Monday, May 31, 2010

Two Never Quite Adds Up to Its Inspiration

We all know the old saying about imitation being the sincerest form of flattery, and that aphorism holds no less true in the world of writing. Homages to the works of famous authors not only honor the individuals but show the extent of their influence in their chosen fields. The eldritch imaginings of H.P. Lovecraft have gotten mileage far beyond their original iterations thanks to artists as diverse as Brian Lumley and Neil Gaiman. Entire swathes of fantasy are basically testaments to Tolkien's The Lord of the Rings. What happens, though, when a pasticheur can't quite imitate another's excellence? Can the resulting work be considered a success? It's a question I found myself asking while reading Two for the Money, hardboiled author Max Allan Collin's tribute to Richard Stark's Parker novels.

Nolan is feeling his age. No, scratch that, he definitely feels older than his forty-eight years. Running from the Family will do that to you, and Nolan can't exactly blame the Chicago crime syndicate for chasing him. He'd been doing fine as Family nightclub manager until Gordon got promoted, the thug. You see, Gordon told Nolan to off an old friend, and ... Well, let's just say things got messy. Killing Gordon might've been excusable on its own, but absconding with $20,000 of Family money? That definitely wasn't. Now after sixteen years of hiding from Gordon's brother Charlie, Nolan's ready to call it quits. But to do so he'll have to pull off the most difficult job of his career, a bank robbery where he has a crew of amateurs, a bullet in his side and no other options.

You can't say Collins doesn't line up the Parker tropes like a row of dominos. An amoral, single-named protagonist. A high-stakes heist. A deadly double cross. Plenty of blazing guns and down-n-dirty fisticuffs. Yet despite such similarities, Two for the Money never quite feels like a Stark book. It simply doesn't read the same. Stark's name could describe his style. His novels are bare and unadorned, peeled all the way back to the bone. In fact, the actions of Parker and his associates often seem a little mysterious at first because Stark doesn't let readers into their heads or comment on their actions. He's almost a hardboiled Hemmingway. Conversely, Collins lets his characters unspool paragraphs of internal monologue, ruminating at length about most everything under the sun. That isn't to say the book's bad. Two for the Money does what pulp ought to, namely entertain. But somehow it never quite adds up to the works which inspired it.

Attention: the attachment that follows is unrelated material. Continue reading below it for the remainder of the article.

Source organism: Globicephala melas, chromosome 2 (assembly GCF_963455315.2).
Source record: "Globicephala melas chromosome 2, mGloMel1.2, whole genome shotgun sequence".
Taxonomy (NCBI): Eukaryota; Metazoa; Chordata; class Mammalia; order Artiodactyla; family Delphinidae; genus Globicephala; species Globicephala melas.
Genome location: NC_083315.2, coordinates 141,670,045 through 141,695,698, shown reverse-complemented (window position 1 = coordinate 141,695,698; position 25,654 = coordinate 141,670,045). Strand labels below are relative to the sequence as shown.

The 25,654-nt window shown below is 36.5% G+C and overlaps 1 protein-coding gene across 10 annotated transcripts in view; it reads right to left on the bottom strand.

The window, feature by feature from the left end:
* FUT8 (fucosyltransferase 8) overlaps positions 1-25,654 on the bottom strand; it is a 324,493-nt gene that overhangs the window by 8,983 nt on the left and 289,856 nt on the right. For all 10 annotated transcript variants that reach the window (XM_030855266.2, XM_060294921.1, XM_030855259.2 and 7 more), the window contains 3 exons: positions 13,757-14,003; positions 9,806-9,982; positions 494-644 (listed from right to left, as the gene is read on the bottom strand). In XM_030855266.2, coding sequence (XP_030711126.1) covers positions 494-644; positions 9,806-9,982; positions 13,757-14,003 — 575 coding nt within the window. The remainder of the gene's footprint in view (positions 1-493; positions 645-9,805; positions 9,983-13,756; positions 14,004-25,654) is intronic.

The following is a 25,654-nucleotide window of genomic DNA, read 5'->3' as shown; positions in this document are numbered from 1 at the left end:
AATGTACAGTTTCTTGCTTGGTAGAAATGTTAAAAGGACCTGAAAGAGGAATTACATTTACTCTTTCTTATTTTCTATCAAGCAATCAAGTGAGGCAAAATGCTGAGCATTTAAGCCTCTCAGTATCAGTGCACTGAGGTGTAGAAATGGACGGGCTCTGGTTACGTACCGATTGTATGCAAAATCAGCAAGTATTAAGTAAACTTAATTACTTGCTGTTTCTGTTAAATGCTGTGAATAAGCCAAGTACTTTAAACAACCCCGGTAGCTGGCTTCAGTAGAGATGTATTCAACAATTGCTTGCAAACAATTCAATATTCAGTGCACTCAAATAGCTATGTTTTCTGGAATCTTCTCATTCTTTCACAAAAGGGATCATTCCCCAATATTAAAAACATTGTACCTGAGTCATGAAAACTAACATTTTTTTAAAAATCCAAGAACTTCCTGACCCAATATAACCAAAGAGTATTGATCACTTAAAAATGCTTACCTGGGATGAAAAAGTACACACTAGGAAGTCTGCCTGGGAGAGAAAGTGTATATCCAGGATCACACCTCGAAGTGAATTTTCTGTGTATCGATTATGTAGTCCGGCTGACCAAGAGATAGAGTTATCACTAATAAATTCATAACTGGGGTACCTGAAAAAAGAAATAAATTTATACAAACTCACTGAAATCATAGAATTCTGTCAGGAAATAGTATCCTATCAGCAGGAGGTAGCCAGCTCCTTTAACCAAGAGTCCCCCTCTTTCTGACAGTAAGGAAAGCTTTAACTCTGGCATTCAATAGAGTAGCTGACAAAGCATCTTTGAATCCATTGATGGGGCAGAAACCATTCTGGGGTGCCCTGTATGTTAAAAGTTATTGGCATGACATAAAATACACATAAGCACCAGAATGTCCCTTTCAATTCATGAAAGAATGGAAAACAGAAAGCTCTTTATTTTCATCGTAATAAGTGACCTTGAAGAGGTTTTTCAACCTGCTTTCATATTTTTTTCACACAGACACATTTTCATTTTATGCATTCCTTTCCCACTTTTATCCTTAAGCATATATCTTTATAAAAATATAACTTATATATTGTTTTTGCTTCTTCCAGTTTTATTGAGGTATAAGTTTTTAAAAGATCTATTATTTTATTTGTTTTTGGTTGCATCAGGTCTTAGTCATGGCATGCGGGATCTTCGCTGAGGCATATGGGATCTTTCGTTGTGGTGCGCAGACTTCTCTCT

(Picture: CC 2009 by
il Quoquo; Hat Tip: The Violent World of Parker)

8 comments:

Donna Hole said...

Funny how you and Julie Dao at Silver Lining have basically the same post, with different styles and examples. :)

This was an excellent interpretation of "idea borrowing" without plagarism. My own feelings on the subject run the same thread, nothing new under the sun, only unique takes on the writing an interesting story.

And dang it, every time I come here I add another must read book to my too large to-be-read pile.

(sighs) could you not write such interesting reviews please? Honestly Loren; nobody makes a book sound more interesting than you do. I've read some jacket blurbs that sounded less appealing in more words than your reviews.